It’s August and we are eating insalata caprese for lunch every day in a vain attempt to keep up with the tomatoes and basil from the garden. And we have the Ligurians to thank.
On my first visit to Genoa and the Ligurian coast in September 2005, I had the superb luck of eating lunch with researchers at the agricultural experiment station in Albenga, just west of Genoa. In true Italian style, our “casual” lunch consisted of several dishes in rapid succession, all of them featuring plants that the experiment station grows. That’s where I met my first Costuluto Genovese and Cuor di Bue Ligure tomatoes. The latter is a large pear-shaped tomato that the experiment station perfected in the 1950s from an heirloom variety that was more variable in its fruit shape and size. The oxheart is now one of the most important market tomatoes of Liguria, and it’s a tasty late-season producer.
But my heart (and tastebuds) were taken with the deeply pleated “ugly” variety known as Costuluto Genovese, which has a rich tomato flavor. Moreover, its slices have pleasingly frilly edges. Fortunately, it’s a rather thin-skinned tomato, so the skins slip right off after a 10-second dip in boiling water.
Arable land along the Ligurian coast comes at a substantial premium — roughly $400,000 per acre – so farmers tend to concentrate on high-value crops. They grow tomatoes because they love the flavor, but they grow flowers because the payback is so substantial. Flowers and basil.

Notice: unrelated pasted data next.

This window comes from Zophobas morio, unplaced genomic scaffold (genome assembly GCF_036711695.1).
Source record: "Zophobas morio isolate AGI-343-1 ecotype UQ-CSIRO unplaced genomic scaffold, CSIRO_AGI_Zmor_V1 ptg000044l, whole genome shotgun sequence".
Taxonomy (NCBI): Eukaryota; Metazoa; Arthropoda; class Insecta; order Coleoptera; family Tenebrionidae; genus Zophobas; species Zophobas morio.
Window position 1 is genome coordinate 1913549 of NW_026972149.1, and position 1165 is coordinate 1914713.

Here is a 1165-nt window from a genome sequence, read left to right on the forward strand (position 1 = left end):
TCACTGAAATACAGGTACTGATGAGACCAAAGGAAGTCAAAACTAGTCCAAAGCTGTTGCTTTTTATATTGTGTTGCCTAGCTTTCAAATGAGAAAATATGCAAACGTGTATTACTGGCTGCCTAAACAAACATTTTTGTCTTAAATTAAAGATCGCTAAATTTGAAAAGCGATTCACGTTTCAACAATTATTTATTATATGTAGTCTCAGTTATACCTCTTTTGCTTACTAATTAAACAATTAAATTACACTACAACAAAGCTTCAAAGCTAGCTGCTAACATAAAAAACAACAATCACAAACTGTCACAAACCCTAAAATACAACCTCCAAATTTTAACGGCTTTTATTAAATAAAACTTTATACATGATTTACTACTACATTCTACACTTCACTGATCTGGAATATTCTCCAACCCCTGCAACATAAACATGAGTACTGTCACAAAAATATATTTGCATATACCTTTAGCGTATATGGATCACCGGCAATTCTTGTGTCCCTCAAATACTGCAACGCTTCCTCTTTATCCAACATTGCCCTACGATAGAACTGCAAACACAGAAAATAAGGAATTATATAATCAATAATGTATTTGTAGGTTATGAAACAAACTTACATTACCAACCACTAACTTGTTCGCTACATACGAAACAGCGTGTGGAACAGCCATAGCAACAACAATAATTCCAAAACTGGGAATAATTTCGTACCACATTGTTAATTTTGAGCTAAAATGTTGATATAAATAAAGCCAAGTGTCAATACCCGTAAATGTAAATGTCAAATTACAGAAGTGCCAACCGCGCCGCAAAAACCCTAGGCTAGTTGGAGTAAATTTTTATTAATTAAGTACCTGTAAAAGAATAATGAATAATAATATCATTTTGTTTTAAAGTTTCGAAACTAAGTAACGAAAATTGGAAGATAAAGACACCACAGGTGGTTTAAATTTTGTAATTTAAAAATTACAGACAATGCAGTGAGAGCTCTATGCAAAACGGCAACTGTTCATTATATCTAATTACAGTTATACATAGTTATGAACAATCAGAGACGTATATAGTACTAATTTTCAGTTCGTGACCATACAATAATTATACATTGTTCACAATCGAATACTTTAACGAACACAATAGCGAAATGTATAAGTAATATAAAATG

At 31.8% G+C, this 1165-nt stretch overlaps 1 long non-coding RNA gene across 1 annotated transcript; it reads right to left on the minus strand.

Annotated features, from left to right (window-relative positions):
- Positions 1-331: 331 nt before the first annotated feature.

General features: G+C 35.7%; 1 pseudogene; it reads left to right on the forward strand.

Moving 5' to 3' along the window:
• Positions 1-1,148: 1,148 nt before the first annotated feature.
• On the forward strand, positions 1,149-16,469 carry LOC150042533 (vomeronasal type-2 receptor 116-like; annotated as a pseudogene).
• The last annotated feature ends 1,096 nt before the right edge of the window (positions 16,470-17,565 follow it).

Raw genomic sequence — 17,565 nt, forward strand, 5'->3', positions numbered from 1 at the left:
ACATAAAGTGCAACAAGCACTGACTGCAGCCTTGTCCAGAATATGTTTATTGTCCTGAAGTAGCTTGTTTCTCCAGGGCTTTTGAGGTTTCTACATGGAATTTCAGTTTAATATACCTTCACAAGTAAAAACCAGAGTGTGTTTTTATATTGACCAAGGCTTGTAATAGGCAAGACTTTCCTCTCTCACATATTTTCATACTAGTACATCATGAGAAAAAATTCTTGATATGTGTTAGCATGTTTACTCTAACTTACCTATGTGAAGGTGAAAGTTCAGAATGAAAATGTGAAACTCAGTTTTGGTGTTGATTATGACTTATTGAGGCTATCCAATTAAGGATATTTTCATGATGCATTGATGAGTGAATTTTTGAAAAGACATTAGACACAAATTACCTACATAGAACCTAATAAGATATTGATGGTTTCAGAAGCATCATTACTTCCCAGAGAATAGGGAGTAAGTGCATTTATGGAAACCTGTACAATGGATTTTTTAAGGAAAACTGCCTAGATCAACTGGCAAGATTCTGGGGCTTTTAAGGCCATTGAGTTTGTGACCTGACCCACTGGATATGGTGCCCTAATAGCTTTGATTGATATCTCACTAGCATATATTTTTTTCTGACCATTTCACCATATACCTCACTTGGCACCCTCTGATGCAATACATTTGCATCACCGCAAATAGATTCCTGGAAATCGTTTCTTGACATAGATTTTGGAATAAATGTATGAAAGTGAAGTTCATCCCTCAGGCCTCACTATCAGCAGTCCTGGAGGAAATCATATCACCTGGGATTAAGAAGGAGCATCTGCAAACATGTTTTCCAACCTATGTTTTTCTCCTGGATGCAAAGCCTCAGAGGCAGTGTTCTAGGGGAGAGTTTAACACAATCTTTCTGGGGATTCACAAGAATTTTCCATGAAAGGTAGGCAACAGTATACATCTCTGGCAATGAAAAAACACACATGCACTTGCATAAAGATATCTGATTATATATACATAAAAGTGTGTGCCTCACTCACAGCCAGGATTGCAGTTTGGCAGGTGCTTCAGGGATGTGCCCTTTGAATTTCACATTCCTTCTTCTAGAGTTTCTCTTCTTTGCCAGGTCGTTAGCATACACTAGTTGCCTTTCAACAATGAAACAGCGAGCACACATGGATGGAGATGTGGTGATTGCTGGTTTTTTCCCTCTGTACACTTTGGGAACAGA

Genovese basil is justly famous worldwide, and the Albenga station invests a great deal of research effort to selecting substrains that are even more aromatic than the original. This picture shows a flat of seedlings growing at the station. When I was leaving, one of the researchers presented me with a small envelope of maybe 10,000 seeds so I could grow my own.
Alas, I lost the strain a few years ago when my community garden was torn up by the city of Cambridge, and I never did get to try growing the Ligurian tomatoes — until this year. An Italian chef told me about Seeds from Italy (growitalian.com), a Winchester, Mass., company that is the U.S. distributor for Franchi Sementi, an Italian seed company that’s been around since 1783. Franchi, it turns out, carries the seed for the Albenga versions of Genovese basil and Costuluto Genovese tomatoes.
I started the basil indoors in the first of March, the Costuluto tomatoes two weeks later. Both went into my 6′ by 12′ city garden in Cambridge on May 5 (the traditional last frost date). The basil was stressed by a few weeks of nights in the 40s, but rebounded quickly. We made our first batch of pesto around Memorial Day and will continue into October.
The tomatoes grew vigorously (Costulutos are indeterminate) and began to set fruit in mid-June. We harvested the first fruit on July 15, and we’re still harvesting three weeks later. Those tomato vines will finish soon after yielding about 20 pounds per plant. With the aid of a couple of local makers of fresh mozzarella and the tins of olive oil we toted home from Spain, we’ll be feasting on insalata caprese for at least a few more weeks.